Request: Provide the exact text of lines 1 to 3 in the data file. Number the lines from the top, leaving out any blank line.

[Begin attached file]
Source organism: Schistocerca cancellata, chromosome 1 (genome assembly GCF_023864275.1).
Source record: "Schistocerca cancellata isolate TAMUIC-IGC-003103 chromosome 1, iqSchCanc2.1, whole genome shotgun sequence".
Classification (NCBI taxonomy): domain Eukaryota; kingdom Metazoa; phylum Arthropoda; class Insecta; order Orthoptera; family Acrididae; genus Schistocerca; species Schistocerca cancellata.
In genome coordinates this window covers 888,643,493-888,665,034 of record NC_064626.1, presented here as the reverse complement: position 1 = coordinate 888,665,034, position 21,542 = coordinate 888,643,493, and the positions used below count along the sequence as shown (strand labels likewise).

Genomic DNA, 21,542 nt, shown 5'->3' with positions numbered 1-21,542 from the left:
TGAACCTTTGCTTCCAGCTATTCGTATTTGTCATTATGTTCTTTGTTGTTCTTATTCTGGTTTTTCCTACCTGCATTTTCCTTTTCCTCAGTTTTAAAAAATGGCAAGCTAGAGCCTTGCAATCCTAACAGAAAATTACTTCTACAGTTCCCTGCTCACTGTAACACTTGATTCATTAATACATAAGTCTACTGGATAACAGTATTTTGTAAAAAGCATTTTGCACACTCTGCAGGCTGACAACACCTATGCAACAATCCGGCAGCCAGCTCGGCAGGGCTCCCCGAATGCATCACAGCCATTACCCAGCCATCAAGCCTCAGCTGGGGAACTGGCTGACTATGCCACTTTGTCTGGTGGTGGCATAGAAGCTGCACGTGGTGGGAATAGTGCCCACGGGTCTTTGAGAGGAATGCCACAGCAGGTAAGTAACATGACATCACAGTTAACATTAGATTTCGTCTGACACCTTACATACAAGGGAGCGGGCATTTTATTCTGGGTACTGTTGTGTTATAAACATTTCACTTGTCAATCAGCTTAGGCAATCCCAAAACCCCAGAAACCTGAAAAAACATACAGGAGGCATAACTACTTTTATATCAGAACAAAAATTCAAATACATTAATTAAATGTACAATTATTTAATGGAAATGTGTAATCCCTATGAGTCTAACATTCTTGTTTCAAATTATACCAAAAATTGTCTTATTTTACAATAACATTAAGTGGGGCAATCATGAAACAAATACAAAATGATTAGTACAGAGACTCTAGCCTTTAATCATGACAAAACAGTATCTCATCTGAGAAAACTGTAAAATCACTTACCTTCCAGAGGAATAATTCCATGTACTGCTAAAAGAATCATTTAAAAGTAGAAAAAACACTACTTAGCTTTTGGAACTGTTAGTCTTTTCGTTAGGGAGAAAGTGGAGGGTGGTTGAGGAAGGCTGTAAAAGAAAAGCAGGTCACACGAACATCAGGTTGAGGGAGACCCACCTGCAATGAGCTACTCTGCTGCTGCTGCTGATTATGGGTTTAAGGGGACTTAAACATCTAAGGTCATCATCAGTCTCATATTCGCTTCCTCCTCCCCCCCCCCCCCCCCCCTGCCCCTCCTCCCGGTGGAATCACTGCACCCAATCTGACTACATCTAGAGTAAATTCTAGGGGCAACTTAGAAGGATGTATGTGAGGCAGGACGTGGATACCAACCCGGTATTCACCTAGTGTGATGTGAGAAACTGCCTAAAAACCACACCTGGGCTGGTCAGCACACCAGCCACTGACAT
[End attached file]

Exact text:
Source organism: Schistocerca cancellata, chromosome 1 (genome assembly GCF_023864275.1).
Source record: "Schistocerca cancellata isolate TAMUIC-IGC-003103 chromosome 1, iqSchCanc2.1, whole genome shotgun sequence".
Classification (NCBI taxonomy): domain Eukaryota; kingdom Metazoa; phylum Arthropoda; class Insecta; order Orthoptera; family Acrididae; genus Schistocerca; species Schistocerca cancellata.